U.S. budget office downgrades GDP growth estimate to 1.5%
The Congressional Budget Office on Wednesday forecast that the U.S. economy will grow by just 1.5 per cent in 2014, undermined by a poor performance during the first three months of the year.
The new assessment was considerably more pessimistic than the Obama administration's, which predicted last month that the economy would expand by 2.6 per cent this year even though it contracted by an annual rate of 2.1 per cent in the first quarter.
The economy did grow by 0.9 per cent during the first half of 2014.
Looking ahead, the CBO said it expected the economy to grow by 3.4 per cent over 2015 and 2016, and predicted that the unemployment rate would remain below 6 per cent into the future.
The economy went into reverse at the beginning of this year, reeling from an unusually harsh winter that disrupted consumer spending, factory production and other business activity.
Growth in the gross domestic product, the economy's total output of goods and services, recovered in the second quarter, advancing at an annual rate of 4 per cent, according to the government's first estimate. That forecast will be revised on Thursday.
Economists revising outlook
Even with the rebound, economists have lowered their outlook for the entire year, given the weak start. Economists at JPMorgan Chase are forecasting that the economy will grow by 1.9 per cent this year, when measured from the fourth quarter, down from 3.1 per cent in 2013.
The CBO also projected that the government would run a deficit of $506 billion for the budget year that ends Sept. 30. That would be the lowest level of Barack Obama's presidency.
When the deficit is measured against the size of the economy, the comparison used most by analysts, it is within historic levels at 2.9 per cent of GDP. Last year's deficit was $680 billion.
The deficit spiked at $1.4 trillion in Obama's first year in office and remained above $1 trillion for his entire first term.
The CBO foresees a slight increase from its earlier $492 billion projection of this year's deficit in part because of a decline in expected corporate tax receipts. But it see modest improvement over the coming decade compared with earlier forecasts, in large part because it predicts lower-than-expected interest payments on the national debt.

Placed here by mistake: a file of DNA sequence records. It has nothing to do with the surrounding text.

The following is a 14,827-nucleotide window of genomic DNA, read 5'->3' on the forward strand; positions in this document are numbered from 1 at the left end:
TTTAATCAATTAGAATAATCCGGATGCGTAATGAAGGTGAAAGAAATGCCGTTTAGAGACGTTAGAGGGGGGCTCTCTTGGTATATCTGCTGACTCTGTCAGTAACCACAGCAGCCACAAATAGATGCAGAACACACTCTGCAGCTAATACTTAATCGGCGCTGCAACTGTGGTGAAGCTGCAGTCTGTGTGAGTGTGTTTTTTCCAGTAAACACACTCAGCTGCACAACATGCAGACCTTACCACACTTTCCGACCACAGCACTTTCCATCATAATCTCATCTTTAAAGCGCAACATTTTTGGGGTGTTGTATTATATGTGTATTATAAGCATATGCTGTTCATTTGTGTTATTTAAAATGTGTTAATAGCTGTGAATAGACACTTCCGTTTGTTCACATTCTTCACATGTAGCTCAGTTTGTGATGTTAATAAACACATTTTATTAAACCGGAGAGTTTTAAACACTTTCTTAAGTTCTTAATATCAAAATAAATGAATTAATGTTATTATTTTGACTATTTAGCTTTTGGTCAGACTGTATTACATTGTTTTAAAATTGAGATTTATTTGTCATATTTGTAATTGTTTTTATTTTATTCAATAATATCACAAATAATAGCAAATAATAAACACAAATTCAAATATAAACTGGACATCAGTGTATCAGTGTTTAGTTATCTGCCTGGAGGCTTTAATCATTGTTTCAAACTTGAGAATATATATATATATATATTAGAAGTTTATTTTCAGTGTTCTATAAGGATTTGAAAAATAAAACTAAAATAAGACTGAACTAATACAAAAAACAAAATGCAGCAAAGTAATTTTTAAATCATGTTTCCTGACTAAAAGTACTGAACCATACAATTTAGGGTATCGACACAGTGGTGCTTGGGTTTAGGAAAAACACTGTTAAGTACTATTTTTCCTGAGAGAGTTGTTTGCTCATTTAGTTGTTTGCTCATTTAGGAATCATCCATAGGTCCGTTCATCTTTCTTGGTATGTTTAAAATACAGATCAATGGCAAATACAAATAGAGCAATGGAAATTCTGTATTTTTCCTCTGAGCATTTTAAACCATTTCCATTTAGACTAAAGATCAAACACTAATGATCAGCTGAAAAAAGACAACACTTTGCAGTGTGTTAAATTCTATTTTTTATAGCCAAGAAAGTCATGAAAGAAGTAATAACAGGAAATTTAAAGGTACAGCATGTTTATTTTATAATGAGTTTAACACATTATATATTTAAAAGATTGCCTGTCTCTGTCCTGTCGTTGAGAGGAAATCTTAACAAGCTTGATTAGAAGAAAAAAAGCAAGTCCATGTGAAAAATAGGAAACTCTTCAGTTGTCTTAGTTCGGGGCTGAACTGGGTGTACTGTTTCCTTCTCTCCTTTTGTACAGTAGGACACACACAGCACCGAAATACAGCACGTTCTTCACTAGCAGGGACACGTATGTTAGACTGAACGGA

Obama inherited a recession and a trillion-dollar-plus deficit picture when he took office in the aftermath of the 2008 fiscal crisis. The economy has recovered more slowly than hoped; some of the recent drop in the jobless rate is due to frustrated job-seekers leaving the labour market.
"There is no question we have made progress — businesses have added 9.9 million jobs over 53 straight months of job growth," said Maryland Rep. Chris Van Hollen, the top Democrat on the House Budget Committee. "But there is more we need to do."
Long-term fiscal pain from debt
The report confirms a trend of short-term improvement in the deficit but an unsustainable long-term fiscal path if Washington doesn't cut spending or raise additional revenue.
Over the long term, the CBO said "the large and increasing amount of federal debt would have serious negative consequences" including the risk of a crisis that could raise interest rates.
All told, the CBO predicted that the government would add $7.2 trillion to the national debt over the coming decade, bringing the total debt to $26.6 trillion by 2024.
The latest numbers come as the GOP-controlled House and Obama are taking a break from the budget, debt and tax battles that have flared up several times since Republicans won back the House in 2010.
One of the biggest unresolved issue facing lawmakers when they return to Washington next month is the fate of dozens of popular expired tax breaks for businesses and individuals. Those breaks, if renewed, could add almost $140 billion to next year's deficit.
Obama did not see attacking the deficit as a priority during his first term. Republicans forced him to the negotiating table in 2011 and extracted more than $2 trillion in spending cuts over the following decade, though little of that savings came from big benefit programs such as Medicare.